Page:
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North Korea fires missile over Japan

On Tuesday, North Korea launched an intermediate-range ballistic missile over Japan, prompting Tokyo to activate the country’s missile warning system and order people to seek shelter.

North Korea last fired a missile over Japan in 2017, at the height of a “fire and fury” period in which Pyongyang’s leader Kim Jong Un traded insults with then-US President Donald Trump.

The South Korean military said it detected the launch of an IRBM that flew around 4,500 km (2800 miles) at an altitude of about 970 km and speeds of about Mach 17.

“Specific details are being closely examined by South Korean and US intelligence,” the Joint Chiefs of Staff of the South added in a statement.

President Yoon Suk-yeol of South Korea called the launch a “provocation” that violated UN regulations.

Yoon’s office said in a statement that he “ordered a stern response and to take corresponding measures in cooperation with the United States and the international community.”

Tokyo also confirmed the launch of an intercontinental ballistic missile, activating the country’s missile alert warning system and urging people to seek shelter.

“It appears that North Korea has launched a missile.” “Please evacuate to buildings or the underground,” the government said in a 7:29 a.m. alert (2229 GMT Monday).

The alert was issued for two northern regions of the country, according to NHK.

“It is believed that a ballistic missile flew over our country and landed in the Pacific Ocean.” This is a violent act in response to the recent repeated launches of ballistic missiles. “This is completely unacceptable,” Prime Minister Fumio Kishida told reporters.

North Korea “has previously launched Hwasong 12-type missiles four times, so this could be the same type,” said Defense Minister Yasukazu Hamada.

If that was the case, the flight distance, estimated by Tokyo at 4,600 km, was thought to be a new record for that particular missile.

The last two times North Korea fired Hwasong-12 missiles over Japan, in September and August 2017, they travelled 3,700 kilometres and 2,700 kilometres, respectively, according to Chad O’Carroll of the Seoul-based specialist site NK News.

“This is the Hwasong-12’s eighth test, and the third time it has overflown Japan,” Middlebury Institute of International Studies’ Jeffrey Lewis tweeted.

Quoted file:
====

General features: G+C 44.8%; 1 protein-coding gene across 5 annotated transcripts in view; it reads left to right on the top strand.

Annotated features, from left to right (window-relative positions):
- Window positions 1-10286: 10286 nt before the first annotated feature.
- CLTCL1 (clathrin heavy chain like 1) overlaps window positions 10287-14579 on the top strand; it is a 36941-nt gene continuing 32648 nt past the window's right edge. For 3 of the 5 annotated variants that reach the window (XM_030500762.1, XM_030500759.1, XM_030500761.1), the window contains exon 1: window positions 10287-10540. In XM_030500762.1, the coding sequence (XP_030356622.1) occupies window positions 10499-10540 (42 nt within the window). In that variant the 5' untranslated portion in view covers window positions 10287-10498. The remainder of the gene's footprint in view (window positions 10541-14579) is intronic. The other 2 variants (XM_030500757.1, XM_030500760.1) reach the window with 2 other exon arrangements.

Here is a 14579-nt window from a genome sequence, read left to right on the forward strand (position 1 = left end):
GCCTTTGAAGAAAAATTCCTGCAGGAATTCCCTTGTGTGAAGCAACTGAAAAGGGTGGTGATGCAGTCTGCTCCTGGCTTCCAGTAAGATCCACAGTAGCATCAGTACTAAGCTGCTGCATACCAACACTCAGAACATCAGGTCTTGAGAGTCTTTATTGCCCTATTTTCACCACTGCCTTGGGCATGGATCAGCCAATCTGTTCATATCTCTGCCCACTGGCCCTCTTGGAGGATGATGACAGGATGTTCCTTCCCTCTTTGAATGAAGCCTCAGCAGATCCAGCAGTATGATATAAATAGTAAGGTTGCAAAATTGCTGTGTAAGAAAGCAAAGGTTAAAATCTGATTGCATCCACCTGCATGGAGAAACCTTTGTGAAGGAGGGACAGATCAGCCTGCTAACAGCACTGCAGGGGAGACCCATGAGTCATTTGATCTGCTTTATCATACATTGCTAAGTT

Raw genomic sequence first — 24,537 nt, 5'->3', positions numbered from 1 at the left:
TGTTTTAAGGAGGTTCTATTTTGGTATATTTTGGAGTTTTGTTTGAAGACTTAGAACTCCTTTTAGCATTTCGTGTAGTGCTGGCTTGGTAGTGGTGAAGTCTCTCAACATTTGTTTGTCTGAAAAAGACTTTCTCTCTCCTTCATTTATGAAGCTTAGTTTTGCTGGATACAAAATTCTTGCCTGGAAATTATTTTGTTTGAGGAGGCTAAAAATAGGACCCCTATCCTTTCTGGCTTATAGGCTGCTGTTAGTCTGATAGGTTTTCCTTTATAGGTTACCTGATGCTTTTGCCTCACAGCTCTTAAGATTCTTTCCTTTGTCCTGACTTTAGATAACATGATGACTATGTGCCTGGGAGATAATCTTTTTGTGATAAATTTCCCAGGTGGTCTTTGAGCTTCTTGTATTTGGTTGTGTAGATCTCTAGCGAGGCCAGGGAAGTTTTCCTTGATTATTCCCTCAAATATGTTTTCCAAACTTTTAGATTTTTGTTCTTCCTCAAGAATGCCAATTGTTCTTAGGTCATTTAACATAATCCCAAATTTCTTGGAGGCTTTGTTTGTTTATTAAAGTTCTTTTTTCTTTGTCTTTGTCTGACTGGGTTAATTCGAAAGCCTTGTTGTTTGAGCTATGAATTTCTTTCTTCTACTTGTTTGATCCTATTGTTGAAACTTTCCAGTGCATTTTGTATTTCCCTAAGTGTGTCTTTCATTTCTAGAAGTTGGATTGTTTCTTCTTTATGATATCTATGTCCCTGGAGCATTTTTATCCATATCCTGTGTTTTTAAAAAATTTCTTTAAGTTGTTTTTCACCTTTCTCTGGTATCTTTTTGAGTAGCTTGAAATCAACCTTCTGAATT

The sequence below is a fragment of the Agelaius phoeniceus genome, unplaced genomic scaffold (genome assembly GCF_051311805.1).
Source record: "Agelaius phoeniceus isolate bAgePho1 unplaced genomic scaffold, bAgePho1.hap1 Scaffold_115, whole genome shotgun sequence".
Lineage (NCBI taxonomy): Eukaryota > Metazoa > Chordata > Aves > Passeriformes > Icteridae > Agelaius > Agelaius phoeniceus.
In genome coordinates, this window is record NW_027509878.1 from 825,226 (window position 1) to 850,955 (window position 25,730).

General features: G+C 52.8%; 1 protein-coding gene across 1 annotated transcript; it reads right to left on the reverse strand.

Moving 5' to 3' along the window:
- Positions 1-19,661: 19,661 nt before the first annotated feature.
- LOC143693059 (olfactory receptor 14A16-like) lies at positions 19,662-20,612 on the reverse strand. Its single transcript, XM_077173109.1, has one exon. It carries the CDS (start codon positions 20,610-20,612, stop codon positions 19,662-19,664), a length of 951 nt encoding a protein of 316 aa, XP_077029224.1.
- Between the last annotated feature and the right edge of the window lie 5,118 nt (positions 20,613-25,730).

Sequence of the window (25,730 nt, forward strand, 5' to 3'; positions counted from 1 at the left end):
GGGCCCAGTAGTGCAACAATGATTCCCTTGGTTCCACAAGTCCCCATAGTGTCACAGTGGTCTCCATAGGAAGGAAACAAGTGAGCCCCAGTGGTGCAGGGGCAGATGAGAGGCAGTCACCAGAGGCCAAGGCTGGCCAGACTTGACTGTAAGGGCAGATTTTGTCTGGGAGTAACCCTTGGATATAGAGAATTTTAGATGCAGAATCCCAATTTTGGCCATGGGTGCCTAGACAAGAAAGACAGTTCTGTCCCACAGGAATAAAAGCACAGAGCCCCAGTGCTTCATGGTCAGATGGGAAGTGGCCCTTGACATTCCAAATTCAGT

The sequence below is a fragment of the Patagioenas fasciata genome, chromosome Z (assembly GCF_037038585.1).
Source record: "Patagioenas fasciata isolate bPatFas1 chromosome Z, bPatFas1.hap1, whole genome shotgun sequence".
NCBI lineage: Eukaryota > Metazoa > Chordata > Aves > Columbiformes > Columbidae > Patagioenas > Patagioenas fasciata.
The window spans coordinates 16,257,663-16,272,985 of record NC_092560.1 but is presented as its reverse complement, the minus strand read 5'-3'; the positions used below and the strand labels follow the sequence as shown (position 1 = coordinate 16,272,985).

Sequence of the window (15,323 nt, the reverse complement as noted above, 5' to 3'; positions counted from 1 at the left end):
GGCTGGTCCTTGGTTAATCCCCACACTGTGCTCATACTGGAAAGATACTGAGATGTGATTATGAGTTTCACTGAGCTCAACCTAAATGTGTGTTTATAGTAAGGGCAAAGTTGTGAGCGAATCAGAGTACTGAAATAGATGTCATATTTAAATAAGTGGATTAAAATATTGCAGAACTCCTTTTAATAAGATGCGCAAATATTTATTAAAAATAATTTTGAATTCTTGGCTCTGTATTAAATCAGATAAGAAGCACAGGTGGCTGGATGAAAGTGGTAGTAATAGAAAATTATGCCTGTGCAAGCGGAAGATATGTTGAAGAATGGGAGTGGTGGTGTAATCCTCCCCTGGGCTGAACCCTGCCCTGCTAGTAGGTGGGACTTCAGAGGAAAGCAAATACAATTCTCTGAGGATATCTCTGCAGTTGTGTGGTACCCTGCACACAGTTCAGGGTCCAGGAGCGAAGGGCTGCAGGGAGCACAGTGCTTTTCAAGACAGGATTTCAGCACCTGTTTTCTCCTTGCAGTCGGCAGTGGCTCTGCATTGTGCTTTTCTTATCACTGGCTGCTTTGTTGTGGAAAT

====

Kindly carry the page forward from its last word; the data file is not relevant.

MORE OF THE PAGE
– Military exercises

With talks stalled, nuclear-armed North Korea has stepped up its military modernization efforts this year, testing a slew of prohibited weapons, including an intercontinental ballistic missile (ICBM), for the first time since 2017.

Pyongyang launched four short-range ballistic missiles last week, including just hours after US Vice President Kamala Harris flew out of Seoul.

Pyongyang’s latest round of intense weapons testing comes as Seoul, Tokyo, and Washington step up joint military drills to counter growing North Korean threats.

South Korea, Japan, and the United States held their first anti-submarine drills in five years on Friday, just days after Washington and Seoul’s navies conducted large-scale exercises in waters off the peninsula involving a nuclear-powered US aircraft carrier.

North Korea is enraged by such drills, which it sees as practice for an invasion.

Harris visited the heavily fortified Demilitarized Zone that separates the peninsula as part of a trip to highlight her country’s “ironclad” commitment to South Korea’s defence against the North.

Washington has 28,500 troops stationed in South Korea to help protect it from the North.

– Significant increase –

“If Pyongyang has launched a missile over Japan, it would be a significant escalation from its recent provocations,” said Leif-Eric Easley, a professor at Ewha University in Seoul.

“Pyongyang is still engaged in a cycle of provocation and testing,” he added.

“The Kim regime is developing weapons like tactical nuclear warheads and submarine-launched ballistic missiles as part of a long-term strategy to outrun South Korea in an arms race and drive a wedge between US allies.”

South Korean and US officials have also warned for months that Kim was planning another nuclear test.

According to the officials, this could happen soon after China’s upcoming party congress on October 16.

North Korea, which is subject to multiple UN sanctions for its nuclear program, usually aims to maximize the geopolitical impact of its tests through careful timing.

Since 2006, the isolated country has conducted six nuclear tests, the most recent in 2017.

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